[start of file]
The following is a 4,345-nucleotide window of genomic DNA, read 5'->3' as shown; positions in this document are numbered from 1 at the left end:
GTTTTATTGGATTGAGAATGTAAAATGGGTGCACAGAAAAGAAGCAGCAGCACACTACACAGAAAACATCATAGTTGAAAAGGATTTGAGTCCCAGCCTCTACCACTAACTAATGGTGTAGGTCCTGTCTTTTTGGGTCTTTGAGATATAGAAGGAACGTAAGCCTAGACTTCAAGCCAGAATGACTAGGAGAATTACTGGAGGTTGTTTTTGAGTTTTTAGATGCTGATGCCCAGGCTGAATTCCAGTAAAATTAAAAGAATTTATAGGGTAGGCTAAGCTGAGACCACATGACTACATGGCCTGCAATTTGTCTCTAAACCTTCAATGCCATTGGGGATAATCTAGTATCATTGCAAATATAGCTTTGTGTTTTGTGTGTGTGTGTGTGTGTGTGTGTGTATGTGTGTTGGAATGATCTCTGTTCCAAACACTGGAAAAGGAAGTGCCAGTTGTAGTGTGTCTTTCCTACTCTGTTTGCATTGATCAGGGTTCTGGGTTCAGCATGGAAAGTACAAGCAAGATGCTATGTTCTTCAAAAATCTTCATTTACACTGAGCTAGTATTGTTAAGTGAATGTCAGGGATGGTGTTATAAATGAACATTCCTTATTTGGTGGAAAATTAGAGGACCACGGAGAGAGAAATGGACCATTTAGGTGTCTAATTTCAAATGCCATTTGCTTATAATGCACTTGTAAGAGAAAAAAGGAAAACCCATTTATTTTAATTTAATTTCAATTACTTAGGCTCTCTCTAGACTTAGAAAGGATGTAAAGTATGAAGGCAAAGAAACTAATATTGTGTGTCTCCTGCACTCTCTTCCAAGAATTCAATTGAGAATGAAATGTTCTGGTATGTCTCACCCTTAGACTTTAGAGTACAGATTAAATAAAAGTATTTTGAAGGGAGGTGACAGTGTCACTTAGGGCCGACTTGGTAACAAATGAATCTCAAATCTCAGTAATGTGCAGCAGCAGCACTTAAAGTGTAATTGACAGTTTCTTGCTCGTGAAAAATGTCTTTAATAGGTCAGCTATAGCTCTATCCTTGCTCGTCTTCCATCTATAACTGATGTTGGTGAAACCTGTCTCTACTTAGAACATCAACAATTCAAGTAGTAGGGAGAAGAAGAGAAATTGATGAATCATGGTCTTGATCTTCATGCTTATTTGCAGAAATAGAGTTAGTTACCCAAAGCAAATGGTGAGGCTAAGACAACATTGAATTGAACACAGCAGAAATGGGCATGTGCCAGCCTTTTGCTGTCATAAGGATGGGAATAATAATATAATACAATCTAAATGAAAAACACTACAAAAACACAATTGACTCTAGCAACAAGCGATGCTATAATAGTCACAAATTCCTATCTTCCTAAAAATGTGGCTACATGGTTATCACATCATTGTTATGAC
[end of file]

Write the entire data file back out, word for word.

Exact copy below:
The following is a 4,345-nucleotide window of genomic DNA, read 5'->3' as shown; positions in this document are numbered from 1 at the left end:
GTTTTATTGGATTGAGAATGTAAAATGGGTGCACAGAAAAGAAGCAGCAGCACACTACACAGAAAACATCATAGTTGAAAAGGATTTGAGTCCCAGCCTCTACCACTAACTAATGGTGTAGGTCCTGTCTTTTTGGGTCTTTGAGATATAGAAGGAACGTAAGCCTAGACTTCAAGCCAGAATGACTAGGAGAATTACTGGAGGTTGTTTTTGAGTTTTTAGATGCTGATGCCCAGGCTGAATTCCAGTAAAATTAAAAGAATTTATAGGGTAGGCTAAGCTGAGACCACATGACTACATGGCCTGCAATTTGTCTCTAAACCTTCAATGCCATTGGGGATAATCTAGTATCATTGCAAATATAGCTTTGTGTTTTGTGTGTGTGTGTGTGTGTGTGTGTGTATGTGTGTTGGAATGATCTCTGTTCCAAACACTGGAAAAGGAAGTGCCAGTTGTAGTGTGTCTTTCCTACTCTGTTTGCATTGATCAGGGTTCTGGGTTCAGCATGGAAAGTACAAGCAAGATGCTATGTTCTTCAAAAATCTTCATTTACACTGAGCTAGTATTGTTAAGTGAATGTCAGGGATGGTGTTATAAATGAACATTCCTTATTTGGTGGAAAATTAGAGGACCACGGAGAGAGAAATGGACCATTTAGGTGTCTAATTTCAAATGCCATTTGCTTATAATGCACTTGTAAGAGAAAAAAGGAAAACCCATTTATTTTAATTTAATTTCAATTACTTAGGCTCTCTCTAGACTTAGAAAGGATGTAAAGTATGAAGGCAAAGAAACTAATATTGTGTGTCTCCTGCACTCTCTTCCAAGAATTCAATTGAGAATGAAATGTTCTGGTATGTCTCACCCTTAGACTTTAGAGTACAGATTAAATAAAAGTATTTTGAAGGGAGGTGACAGTGTCACTTAGGGCCGACTTGGTAACAAATGAATCTCAAATCTCAGTAATGTGCAGCAGCAGCACTTAAAGTGTAATTGACAGTTTCTTGCTCGTGAAAAATGTCTTTAATAGGTCAGCTATAGCTCTATCCTTGCTCGTCTTCCATCTATAACTGATGTTGGTGAAACCTGTCTCTACTTAGAACATCAACAATTCAAGTAGTAGGGAGAAGAAGAGAAATTGATGAATCATGGTCTTGATCTTCATGCTTATTTGCAGAAATAGAGTTAGTTACCCAAAGCAAATGGTGAGGCTAAGACAACATTGAATTGAACACAGCAGAAATGGGCATGTGCCAGCCTTTTGCTGTCATAAGGATGGGAATAATAATATAATACAATCTAAATGAAAAACACTACAAAAACACAATTGACTCTAGCAACAAGCGATGCTATAATAGTCACAAATTCCTATCTTCCTAAAAATGTGGCTACATGGTTATCACATCATTGTTATGAC